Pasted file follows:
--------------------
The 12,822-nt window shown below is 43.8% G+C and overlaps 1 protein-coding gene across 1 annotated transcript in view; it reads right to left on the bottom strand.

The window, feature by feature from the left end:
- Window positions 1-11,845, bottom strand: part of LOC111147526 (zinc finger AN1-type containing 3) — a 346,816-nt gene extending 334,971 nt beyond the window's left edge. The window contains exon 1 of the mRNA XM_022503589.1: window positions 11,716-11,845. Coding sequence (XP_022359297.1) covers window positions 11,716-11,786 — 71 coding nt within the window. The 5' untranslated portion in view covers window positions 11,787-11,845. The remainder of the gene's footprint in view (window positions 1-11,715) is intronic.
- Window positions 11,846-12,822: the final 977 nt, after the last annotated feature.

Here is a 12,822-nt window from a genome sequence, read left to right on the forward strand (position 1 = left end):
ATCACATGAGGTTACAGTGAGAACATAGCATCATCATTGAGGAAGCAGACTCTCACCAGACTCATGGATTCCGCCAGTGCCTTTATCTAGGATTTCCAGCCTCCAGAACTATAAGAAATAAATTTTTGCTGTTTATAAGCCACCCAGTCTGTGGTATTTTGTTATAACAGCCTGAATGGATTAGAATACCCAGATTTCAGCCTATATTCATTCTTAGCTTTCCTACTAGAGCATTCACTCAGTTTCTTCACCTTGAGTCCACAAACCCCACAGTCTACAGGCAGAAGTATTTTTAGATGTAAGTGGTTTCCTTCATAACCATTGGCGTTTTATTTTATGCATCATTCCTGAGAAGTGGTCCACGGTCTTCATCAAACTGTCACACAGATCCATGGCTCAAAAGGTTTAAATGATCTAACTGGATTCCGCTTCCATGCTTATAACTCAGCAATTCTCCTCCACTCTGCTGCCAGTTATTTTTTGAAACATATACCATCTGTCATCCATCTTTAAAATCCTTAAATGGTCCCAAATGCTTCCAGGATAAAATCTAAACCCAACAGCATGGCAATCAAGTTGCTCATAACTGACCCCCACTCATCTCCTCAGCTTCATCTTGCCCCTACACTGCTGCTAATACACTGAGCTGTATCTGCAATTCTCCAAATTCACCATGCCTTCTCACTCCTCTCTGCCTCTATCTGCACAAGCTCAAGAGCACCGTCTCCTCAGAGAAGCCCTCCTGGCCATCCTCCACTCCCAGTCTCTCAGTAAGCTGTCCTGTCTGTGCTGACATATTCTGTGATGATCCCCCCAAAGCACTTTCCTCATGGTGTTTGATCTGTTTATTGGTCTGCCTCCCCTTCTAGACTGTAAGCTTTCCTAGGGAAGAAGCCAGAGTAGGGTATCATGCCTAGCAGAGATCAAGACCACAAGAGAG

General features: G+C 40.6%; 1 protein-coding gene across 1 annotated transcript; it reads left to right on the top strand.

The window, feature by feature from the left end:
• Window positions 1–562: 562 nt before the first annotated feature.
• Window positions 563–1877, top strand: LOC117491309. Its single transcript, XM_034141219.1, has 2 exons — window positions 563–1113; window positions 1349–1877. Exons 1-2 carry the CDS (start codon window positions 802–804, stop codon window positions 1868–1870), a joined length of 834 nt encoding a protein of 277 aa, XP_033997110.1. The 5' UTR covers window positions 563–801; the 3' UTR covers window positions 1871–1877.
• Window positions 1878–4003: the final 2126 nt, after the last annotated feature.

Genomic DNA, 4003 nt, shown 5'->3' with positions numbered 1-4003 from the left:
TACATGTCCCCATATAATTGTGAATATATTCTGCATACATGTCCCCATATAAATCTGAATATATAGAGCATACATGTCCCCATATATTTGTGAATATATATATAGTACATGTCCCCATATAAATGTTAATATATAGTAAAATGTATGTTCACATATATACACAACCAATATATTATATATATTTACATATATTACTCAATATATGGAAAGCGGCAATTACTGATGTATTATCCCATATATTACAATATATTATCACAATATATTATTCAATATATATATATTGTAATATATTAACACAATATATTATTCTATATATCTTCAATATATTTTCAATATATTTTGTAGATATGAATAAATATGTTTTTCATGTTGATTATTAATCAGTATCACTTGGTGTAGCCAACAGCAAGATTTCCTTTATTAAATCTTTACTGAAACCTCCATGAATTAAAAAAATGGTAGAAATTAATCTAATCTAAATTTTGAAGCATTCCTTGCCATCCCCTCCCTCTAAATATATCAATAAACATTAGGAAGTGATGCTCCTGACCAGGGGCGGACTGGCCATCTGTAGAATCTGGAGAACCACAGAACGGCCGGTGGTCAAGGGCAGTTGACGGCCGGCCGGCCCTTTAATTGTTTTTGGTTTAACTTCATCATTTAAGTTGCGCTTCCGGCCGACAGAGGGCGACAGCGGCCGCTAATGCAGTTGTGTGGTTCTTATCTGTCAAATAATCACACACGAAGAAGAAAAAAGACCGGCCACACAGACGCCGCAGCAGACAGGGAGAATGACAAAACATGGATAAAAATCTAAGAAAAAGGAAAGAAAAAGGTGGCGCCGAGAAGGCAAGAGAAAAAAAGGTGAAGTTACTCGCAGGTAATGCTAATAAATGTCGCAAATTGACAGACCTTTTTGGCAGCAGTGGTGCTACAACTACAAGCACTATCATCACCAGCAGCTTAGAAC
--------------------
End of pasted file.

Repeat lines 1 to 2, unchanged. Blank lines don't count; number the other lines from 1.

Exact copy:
The 12,822-nt window shown below is 43.8% G+C and overlaps 1 protein-coding gene across 1 annotated transcript in view; it reads right to left on the bottom strand.

The window, feature by feature from the left end: